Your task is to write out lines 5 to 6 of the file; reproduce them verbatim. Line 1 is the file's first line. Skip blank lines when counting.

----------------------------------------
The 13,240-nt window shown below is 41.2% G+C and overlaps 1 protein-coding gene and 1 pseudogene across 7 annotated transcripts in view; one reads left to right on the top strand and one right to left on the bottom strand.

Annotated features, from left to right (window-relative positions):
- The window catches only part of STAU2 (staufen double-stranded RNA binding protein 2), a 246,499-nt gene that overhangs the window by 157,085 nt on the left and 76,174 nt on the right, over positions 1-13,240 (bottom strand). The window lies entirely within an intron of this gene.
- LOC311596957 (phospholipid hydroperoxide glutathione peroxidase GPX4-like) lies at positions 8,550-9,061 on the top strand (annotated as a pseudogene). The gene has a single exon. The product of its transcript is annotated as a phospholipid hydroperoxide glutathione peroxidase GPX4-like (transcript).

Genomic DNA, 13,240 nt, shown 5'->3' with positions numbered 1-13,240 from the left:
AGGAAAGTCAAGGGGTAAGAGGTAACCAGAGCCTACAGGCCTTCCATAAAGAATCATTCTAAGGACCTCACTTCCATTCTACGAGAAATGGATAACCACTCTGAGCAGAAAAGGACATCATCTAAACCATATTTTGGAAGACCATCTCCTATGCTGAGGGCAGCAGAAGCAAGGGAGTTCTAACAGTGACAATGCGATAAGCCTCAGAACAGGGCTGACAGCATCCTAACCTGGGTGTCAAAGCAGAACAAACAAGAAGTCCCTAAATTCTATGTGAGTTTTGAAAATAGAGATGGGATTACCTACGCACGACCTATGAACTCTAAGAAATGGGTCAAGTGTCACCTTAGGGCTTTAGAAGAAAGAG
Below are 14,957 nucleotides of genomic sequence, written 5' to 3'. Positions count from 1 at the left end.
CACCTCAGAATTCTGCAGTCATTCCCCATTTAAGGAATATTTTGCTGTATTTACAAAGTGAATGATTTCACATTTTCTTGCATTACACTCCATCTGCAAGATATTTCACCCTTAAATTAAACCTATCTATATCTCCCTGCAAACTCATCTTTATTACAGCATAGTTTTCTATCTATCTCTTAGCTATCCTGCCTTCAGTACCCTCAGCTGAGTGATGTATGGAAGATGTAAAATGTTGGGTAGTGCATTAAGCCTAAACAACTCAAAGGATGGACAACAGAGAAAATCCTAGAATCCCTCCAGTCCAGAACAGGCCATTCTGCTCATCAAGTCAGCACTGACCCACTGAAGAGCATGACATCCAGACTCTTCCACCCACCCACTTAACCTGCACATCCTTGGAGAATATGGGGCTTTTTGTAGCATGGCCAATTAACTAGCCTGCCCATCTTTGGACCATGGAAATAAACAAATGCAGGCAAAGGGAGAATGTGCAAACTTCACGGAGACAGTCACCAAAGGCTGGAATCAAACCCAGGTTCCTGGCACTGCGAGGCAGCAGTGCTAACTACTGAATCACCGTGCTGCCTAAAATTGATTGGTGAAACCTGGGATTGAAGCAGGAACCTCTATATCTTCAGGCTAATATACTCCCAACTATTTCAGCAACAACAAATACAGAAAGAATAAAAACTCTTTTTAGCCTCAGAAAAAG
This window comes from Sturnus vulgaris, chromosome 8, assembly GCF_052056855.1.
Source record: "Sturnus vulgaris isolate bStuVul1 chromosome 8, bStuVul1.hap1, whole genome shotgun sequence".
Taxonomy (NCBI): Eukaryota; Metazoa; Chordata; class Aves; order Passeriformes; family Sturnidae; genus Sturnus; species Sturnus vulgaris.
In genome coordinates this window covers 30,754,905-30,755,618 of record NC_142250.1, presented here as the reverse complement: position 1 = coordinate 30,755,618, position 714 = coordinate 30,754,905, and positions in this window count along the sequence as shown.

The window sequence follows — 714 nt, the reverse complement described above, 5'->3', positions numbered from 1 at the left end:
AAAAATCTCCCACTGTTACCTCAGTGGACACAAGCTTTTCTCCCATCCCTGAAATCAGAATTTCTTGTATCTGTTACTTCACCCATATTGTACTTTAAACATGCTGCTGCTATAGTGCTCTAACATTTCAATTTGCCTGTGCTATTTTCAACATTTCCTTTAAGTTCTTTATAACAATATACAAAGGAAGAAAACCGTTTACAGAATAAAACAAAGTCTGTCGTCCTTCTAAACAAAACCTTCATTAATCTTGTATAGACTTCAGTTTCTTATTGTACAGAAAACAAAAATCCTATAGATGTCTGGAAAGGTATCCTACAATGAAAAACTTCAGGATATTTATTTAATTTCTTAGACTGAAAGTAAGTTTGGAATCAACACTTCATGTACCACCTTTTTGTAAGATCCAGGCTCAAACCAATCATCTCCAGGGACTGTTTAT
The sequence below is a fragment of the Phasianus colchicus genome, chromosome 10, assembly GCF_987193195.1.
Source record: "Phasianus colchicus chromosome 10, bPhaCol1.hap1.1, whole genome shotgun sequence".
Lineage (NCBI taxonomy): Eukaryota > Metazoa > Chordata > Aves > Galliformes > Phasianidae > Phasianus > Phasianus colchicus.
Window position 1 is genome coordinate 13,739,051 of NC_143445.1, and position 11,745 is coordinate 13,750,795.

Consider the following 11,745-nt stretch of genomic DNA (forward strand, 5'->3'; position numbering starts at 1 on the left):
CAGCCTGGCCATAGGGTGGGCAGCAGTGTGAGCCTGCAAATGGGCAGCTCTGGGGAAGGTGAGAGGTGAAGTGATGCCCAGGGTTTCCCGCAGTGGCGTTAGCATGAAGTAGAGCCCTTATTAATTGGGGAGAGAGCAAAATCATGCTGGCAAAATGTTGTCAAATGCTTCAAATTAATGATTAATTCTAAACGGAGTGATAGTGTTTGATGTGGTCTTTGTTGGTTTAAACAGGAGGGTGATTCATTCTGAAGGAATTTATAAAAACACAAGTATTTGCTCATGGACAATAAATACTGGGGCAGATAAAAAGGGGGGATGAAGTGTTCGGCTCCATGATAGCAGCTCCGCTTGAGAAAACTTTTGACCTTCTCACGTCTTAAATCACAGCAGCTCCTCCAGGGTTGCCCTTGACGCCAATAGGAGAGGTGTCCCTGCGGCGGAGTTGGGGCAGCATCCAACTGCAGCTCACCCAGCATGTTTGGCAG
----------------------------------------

Genomic DNA, 13,240 nt, shown 5'->3' with positions numbered 1-13,240 from the left:
AGGAAAGTCAAGGGGTAAGAGGTAACCAGAGCCTACAGGCCTTCCATAAAGAATCATTCTAAGGACCTCACTTCCATTCTACGAGAAATGGATAACCACTCTGAGCAGAAAAGGACATCATCTAAACCATATTTTGGAAGACCATCTCCTATGCTGAGGGCAGCAGAAGCAAGGGAGTTCTAACAGTGACAATGCGATAAGCCTCAGAACAGGGCTGACAGCATCCTAACCTGGGTGTCAAAGCAGAACAAACAAGAAGTCCCTAAATTCTATGTGAGTTTTGAAAATAGAGATGGGATTACCTACGCACGACCTATGAACTCTAAGAAATGGGTCAAGTGTCACCTTAGGGCTTTAGAAGAAAGAG